I started the Pacific Crest Trail earlier in the season to account for my slowness. To my surprise, it turns out I am fleet-footed when it comes to hiking. For the sake of slowing down my hiking pace a bit in an attempt to outsmart mother nature (impossible), I took the train from Tehachapi, CA to Oakland, CA. There I met with friends and family for a week.
During that week, I was hoping to waste enough time to begin my trek safely from Kennedy Meadows into the High Sierra. Oakland was a bit of a cultural shock. I’d never been there before my hike. Being the first densely populated city I’d encountered in weeks, it was overwhelming. I had a very good time, though.
Upon my return to the trail, I hiked slowly, to ease myself back into my groove. I felt uneasy, but I assumed that I’d grown lazy during my trail break. I pushed on. I walked a total of 5 miles the first day before setting up camp for the evening. My entire being ached that night as I lay in my tent and slept.
The next day refreshed and renewed I set off to increase my distance from the before. I made it two miles before I couldn’t stand. Nothing is scarier, in my opinion than feeling dizzy and lightheaded while hiking on the side of a windy cliff. Fearing for my safety, I stopped at the first makeshift campsite I could find.
I thought about heading back to town, thinking I just needed more time to acclimate from being at sea level, before continuing my entrance into the Sierra. For miles, all I could see were mountains, surrounded by more mountains. Though incredibly beautiful, I was becoming ill, and I knew it.
Being so close to town, I had cellular reception. I got a few pep talks from friends and family, and I slept it off that night. Admittedly, I woke up weary, no longer excited from the support rally that took place the previous day. I packed my bag and stood to return to town. That’s when I met a woman who follows my blog, and she told me I was an inspiration to her.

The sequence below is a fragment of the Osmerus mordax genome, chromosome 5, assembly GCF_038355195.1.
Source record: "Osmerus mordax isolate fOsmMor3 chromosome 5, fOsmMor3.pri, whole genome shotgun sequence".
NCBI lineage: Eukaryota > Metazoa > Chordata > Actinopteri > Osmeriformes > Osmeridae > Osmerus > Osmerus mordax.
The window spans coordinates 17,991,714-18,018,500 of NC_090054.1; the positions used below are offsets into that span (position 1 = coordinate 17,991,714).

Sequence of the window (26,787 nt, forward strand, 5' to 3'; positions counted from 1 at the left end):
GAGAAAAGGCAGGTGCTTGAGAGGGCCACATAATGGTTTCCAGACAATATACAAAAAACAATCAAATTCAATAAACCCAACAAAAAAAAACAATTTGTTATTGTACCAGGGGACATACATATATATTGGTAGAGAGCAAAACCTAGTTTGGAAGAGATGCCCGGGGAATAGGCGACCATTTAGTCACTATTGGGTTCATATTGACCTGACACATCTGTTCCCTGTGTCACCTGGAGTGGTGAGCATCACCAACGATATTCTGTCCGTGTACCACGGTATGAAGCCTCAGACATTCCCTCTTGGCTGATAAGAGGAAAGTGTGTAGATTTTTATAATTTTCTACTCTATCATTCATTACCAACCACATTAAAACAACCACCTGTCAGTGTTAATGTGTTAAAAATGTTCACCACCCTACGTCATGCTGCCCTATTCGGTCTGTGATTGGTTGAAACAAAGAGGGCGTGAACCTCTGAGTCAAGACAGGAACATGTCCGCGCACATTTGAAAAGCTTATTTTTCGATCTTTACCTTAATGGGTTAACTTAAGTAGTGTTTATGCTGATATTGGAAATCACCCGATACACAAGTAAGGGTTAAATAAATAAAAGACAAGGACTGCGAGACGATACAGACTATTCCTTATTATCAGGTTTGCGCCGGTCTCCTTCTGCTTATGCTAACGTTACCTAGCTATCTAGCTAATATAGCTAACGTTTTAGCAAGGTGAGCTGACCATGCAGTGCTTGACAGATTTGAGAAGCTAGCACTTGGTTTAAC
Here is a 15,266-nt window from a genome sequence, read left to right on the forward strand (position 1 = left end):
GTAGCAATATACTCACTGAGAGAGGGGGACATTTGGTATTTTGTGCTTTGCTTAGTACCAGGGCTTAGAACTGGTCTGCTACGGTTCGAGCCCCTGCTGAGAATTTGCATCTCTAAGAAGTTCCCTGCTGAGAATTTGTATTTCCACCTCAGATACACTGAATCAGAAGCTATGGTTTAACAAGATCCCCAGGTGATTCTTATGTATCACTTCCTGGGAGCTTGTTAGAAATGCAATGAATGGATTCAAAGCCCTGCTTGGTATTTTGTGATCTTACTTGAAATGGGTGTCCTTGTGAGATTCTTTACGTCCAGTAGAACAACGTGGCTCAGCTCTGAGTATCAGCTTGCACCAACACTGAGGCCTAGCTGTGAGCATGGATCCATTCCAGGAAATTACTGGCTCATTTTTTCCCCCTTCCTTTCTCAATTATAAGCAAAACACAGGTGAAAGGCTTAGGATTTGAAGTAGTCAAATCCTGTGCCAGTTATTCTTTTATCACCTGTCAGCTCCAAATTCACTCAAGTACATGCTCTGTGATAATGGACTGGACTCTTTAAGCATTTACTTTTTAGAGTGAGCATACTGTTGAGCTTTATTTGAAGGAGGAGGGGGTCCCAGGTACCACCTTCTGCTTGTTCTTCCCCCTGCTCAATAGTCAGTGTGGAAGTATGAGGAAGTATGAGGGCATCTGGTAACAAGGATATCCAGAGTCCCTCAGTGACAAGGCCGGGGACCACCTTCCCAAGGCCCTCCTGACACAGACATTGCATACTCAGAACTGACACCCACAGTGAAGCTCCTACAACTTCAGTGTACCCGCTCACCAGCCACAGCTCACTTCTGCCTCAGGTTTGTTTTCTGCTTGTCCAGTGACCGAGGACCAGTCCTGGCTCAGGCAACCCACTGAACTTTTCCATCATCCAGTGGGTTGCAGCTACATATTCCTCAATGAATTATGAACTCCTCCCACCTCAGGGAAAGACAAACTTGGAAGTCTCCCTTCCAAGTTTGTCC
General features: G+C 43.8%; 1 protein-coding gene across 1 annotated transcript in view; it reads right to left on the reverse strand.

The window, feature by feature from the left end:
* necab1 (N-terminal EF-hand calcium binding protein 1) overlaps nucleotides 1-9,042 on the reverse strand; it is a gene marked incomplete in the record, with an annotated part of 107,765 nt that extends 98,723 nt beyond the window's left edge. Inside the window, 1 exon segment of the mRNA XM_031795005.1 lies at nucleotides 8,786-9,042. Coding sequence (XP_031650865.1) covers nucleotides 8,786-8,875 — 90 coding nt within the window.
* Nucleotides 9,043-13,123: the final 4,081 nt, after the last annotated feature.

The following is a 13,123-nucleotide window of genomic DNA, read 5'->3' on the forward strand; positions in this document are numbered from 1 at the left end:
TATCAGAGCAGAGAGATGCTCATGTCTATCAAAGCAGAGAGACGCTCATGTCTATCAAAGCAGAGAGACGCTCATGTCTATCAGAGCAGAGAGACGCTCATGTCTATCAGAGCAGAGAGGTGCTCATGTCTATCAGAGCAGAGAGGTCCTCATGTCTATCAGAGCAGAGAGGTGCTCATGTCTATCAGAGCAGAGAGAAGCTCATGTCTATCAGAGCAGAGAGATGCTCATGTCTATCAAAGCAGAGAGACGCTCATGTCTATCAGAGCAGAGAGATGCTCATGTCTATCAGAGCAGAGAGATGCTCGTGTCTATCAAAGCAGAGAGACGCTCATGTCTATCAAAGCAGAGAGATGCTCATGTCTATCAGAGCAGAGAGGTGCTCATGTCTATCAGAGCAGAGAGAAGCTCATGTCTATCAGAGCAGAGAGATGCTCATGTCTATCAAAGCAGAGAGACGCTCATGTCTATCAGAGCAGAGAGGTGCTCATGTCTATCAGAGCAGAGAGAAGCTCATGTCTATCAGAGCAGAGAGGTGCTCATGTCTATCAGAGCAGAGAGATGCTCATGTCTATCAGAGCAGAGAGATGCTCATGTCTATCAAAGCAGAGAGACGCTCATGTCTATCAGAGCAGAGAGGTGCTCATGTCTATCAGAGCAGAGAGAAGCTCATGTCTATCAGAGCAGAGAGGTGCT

She said that she admired the way I took control over my health and inspire others to do the same. She reminded me of why I started hiking. With a new sense of dedication, I set off, forcing my body to move. I hiked 22 miles that day, suffering for most of those miles.
Suffering is not the intent of my journey. The altitude mixed with the various barometric pressure changes caused me extreme discomfort, dizziness, and vomiting. My Medtronic neuromodulator, though amazing, offered no relief for the symptoms.
The following morning while breaking down my tent, I leaned forward and fell head-first on a small rock. (The science of things: my leads are subdermal, any impact causes discomfort, contact sends a stinging pain throughout my head). As I lay there, physical pain mixed with negative emotions and swelled inside of me. Determined not to fail, I gathered myself and finished breaking down my site.
I thought about the hiker I’d recently met. Suddenly, I knew that pushing myself through something painful is the exact opposite of health and well-being.
Of courses being a badass, I wanted to go on record as saying I did not need my ACR Personal Locator Beacon. Furthermore, wanting to say, “I never turned back,” I insisted on hiking myself down the valley to past the PCT mile marker 600. With a hiker a few distances in front and another following from the rear, I hiked to the road to the waiting trail angels.
More than anything, my hike is about reconnecting with myself. Seven weeks, 6.5 sections, and 614 miles on the PCT are what it took for me to connect. Again, I took control of my health and decided to end my journey with a few tears, bruises, and fond memories . . .
600 miles hiking the PCT with a neuromodulator, and one headlight. I mean headlamp, seriously, did you catch the reference? It’s been a long journey, and there are miles to go . . . However, for me, those miles will not take place on the PCT.
Finally in tune, connecting I can hear myself speak, and my voice is filled with pride.